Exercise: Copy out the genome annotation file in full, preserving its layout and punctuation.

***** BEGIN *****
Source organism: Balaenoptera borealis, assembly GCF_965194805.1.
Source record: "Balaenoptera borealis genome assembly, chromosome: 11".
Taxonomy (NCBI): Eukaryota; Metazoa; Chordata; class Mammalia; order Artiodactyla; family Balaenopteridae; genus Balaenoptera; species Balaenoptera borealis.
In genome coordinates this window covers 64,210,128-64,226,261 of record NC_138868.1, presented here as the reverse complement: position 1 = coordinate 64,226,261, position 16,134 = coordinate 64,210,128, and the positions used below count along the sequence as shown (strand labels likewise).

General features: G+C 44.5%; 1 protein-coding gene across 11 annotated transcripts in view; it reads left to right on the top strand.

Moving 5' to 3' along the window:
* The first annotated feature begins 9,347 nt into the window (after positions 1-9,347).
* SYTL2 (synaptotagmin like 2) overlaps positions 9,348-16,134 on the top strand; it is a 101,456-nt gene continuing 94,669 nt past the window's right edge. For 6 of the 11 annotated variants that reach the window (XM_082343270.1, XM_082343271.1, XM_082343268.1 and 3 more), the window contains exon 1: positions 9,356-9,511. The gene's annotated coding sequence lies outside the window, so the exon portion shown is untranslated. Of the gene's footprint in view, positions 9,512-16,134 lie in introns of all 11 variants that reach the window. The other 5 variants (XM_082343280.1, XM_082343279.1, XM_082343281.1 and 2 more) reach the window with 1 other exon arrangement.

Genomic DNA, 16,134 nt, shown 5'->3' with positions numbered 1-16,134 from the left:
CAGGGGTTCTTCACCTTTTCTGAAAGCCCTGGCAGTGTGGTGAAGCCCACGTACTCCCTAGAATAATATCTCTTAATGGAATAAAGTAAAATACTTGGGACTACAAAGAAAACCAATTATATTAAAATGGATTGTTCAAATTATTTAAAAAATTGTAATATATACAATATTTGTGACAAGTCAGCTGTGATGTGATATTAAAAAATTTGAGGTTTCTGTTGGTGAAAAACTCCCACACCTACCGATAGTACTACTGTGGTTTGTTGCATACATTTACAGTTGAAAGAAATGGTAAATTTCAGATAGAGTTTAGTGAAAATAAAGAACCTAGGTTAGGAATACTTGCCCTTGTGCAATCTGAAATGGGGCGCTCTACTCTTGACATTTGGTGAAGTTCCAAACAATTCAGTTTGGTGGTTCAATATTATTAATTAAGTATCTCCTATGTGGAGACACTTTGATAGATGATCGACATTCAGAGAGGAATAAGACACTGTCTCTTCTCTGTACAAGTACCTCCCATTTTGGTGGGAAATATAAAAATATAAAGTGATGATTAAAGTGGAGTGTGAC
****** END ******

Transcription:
Source organism: Balaenoptera borealis, assembly GCF_965194805.1.
Source record: "Balaenoptera borealis genome assembly, chromosome: 11".
Taxonomy (NCBI): Eukaryota; Metazoa; Chordata; class Mammalia; order Artiodactyla; family Balaenopteridae; genus Balaenoptera; species Balaenoptera borealis.
In genome coordinates this window covers 64,210,128-64,226,261 of record NC_138868.1, presented here as the reverse complement: position 1 = coordinate 64,226,261, position 16,134 = coordinate 64,210,128, and the positions used below count along the sequence as shown (strand labels likewise).

General features: G+C 44.5%; 1 protein-coding gene across 11 annotated transcripts in view; it reads left to right on the top strand.

Moving 5' to 3' along the window:
* The first annotated feature begins 9,347 nt into the window (after positions 1-9,347).
* SYTL2 (synaptotagmin like 2) overlaps positions 9,348-16,134 on the top strand; it is a 101,456-nt gene continuing 94,669 nt past the window's right edge. For 6 of the 11 annotated variants that reach the window (XM_082343270.1, XM_082343271.1, XM_082343268.1 and 3 more), the window contains exon 1: positions 9,356-9,511. The gene's annotated coding sequence lies outside the window, so the exon portion shown is untranslated. Of the gene's footprint in view, positions 9,512-16,134 lie in introns of all 11 variants that reach the window. The other 5 variants (XM_082343280.1, XM_082343279.1, XM_082343281.1 and 2 more) reach the window with 1 other exon arrangement.

Genomic DNA, 16,134 nt, shown 5'->3' with positions numbered 1-16,134 from the left:
CAGGGGTTCTTCACCTTTTCTGAAAGCCCTGGCAGTGTGGTGAAGCCCACGTACTCCCTAGAATAATATCTCTTAATGGAATAAAGTAAAATACTTGGGACTACAAAGAAAACCAATTATATTAAAATGGATTGTTCAAATTATTTAAAAAATTGTAATATATACAATATTTGTGACAAGTCAGCTGTGATGTGATATTAAAAAATTTGAGGTTTCTGTTGGTGAAAAACTCCCACACCTACCGATAGTACTACTGTGGTTTGTTGCATACATTTACAGTTGAAAGAAATGGTAAATTTCAGATAGAGTTTAGTGAAAATAAAGAACCTAGGTTAGGAATACTTGCCCTTGTGCAATCTGAAATGGGGCGCTCTACTCTTGACATTTGGTGAAGTTCCAAACAATTCAGTTTGGTGGTTCAATATTATTAATTAAGTATCTCCTATGTGGAGACACTTTGATAGATGATCGACATTCAGAGAGGAATAAGACACTGTCTCTTCTCTGTACAAGTACCTCCCATTTTGGTGGGAAATATAAAAATATAAAGTGATGATTAAAGTGGAGTGTGAC